Year in Review: Highlights from 2007

Posted: December 24, 2007 Comments

As another year rolls to completion, I wanted to take the time to outline some articles I’ve published in the last 12 months and existing readers may have missed or new readers have not been exposed to quite yet. I’d also like to take the time to thank each and every reader of Monday By Noon. I really appreciate each person who takes the time to read what I’ve written because they see some value in it. Thank you for giving me your time.

On to the list! There is no particular order presented below, other than chronological.

My Development and Design Process
I’ve always had an extreme interest in the work process of others. Observing the details while someone else works can really help you to compare your own process and find any holes or weak spots in need of repair. In this article, I outlined my development and design process from start to finish. Although the article was written nearly a year ago, I still practice the very same process; markup, cutup, then style.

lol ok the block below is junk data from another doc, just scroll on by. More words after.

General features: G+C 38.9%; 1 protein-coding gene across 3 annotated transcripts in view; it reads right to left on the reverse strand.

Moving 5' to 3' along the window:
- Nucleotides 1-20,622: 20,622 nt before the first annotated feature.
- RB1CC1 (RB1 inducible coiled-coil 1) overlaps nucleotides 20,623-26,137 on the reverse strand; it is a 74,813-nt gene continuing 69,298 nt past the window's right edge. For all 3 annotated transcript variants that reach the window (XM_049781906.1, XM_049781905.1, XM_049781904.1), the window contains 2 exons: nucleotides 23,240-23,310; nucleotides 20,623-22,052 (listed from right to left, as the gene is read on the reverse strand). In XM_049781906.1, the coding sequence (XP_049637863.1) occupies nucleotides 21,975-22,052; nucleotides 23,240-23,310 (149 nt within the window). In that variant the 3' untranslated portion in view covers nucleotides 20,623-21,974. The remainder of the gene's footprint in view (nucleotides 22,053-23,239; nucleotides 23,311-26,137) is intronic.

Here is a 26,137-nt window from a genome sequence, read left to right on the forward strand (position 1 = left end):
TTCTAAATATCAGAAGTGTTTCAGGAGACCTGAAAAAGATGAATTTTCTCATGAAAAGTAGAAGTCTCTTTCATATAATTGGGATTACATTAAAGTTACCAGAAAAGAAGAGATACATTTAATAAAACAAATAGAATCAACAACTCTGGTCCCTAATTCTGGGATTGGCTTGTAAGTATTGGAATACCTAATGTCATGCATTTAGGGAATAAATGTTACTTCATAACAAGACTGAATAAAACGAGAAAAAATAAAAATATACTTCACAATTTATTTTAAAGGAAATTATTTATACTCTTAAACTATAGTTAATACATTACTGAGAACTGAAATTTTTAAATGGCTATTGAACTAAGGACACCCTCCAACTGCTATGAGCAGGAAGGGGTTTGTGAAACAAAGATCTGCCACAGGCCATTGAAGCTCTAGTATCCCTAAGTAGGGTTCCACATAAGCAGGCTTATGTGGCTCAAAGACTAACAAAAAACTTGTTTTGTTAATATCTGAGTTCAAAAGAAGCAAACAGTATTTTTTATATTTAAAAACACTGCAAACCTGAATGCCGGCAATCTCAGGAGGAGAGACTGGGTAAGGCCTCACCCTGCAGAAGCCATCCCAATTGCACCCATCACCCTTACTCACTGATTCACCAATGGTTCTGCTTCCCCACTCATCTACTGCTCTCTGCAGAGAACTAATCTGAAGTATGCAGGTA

Suckerfish HoverLightbox Redux
I was able to take the time to revamp on of the most accessed examples on Monday By Noon, the Suckerfish HoverLightbox. I’ve said before that I wasn’t really happy with the aesthetics of the original Suckerfish HoverLightbox and felt it needed a bit of a redux. I think the second version, while not glisteningly beautiful, is quite an improvement over the first version.
Improving Your Process: CSS Techniques Part 1
In this piece I wanted to outline some tips, tricks, and techniques that have helped me to work more reliably and faster. A couple of the more prominent guidelines that I wanted to pass along were to simply avoid Box model inconsistencies whenever you could. I also mentioned how important I thought it was to have a solid naming convention as you work. It doesn’t have to conform to any sort of standard naming convention, only something that will really make sense to you (or someone else) should it need to be revised in the future.
Applying Progressive Enhancement to Your CSS
It’s always frustrating to see documents on the Web which assume each and every visitor will be equipped with a JavaScript capable browser with images turned on and full CSS support. In this article I wanted to provide an alternative to this assumption by using the technologies you’re relying on to progressively enhance your documents. In essence, using JavaScript to apply CSS which is dependent on the presence of JavaScript in order to remain unobtrusive.
Linux Font Equivalents to Popular Web Typefaces
I’ve always been a huge fan of Linux. I was a Linux user for nearly two years both at home and at work. Although I had a few reasons to switch to OS X, Linux will always be an interest of mine. Finding the Linux equivalent to popular Web typefaces was always an issue, and this article remains one of the more highly trafficked documents on Monday By Noon.
Is Manipulating the DOM for Presentation Acceptable?